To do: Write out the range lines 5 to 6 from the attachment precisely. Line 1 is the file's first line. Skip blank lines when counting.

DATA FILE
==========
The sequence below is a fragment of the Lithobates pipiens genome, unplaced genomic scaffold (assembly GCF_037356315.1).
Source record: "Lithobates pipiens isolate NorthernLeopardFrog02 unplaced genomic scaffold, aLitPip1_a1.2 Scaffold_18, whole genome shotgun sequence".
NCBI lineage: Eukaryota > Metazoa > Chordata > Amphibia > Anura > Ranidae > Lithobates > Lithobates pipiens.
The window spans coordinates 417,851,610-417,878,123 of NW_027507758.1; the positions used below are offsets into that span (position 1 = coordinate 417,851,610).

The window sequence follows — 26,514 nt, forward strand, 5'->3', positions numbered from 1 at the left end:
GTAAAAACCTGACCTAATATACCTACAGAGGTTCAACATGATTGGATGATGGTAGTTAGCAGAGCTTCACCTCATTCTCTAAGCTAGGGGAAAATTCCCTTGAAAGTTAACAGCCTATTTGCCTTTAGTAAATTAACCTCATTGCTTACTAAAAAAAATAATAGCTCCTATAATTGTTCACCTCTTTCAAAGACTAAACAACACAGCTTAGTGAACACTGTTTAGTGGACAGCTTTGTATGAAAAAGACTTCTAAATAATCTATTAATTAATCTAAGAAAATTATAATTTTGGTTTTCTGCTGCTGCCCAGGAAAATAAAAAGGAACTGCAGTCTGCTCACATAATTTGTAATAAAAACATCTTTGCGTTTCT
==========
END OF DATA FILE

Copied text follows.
The window sequence follows — 26,514 nt, forward strand, 5'->3', positions numbered from 1 at the left end:
GTAAAAACCTGACCTAATATACCTACAGAGGTTCAACATGATTGGATGATGGTAGTTAGCAGAGCTTCACCTCATTCTCTAAGCTAGGGGAAAATTCCCTTGAAAGTTAACAGCCTATTTGCCTTTAGTAAATTAACCTCATTGCTTACTAAAAAAAATAATAGCTCCTATAATTGTTCACCTCTTTCAAAGACTAAACAACACAGCTTAGTGAACACTGTTTAGTGGACAGCTTTGTATGAAAAAGACTTCTAAATAATCTATTAATTAATCTAAGAAAATTATAATTTTGGTTTTCTGCTGCTGCCCAGGAAAATAAAAAGGAACTGCAGTCTGCTCACATAATTTGTAATAAAAACATCTTTGCGTTTCT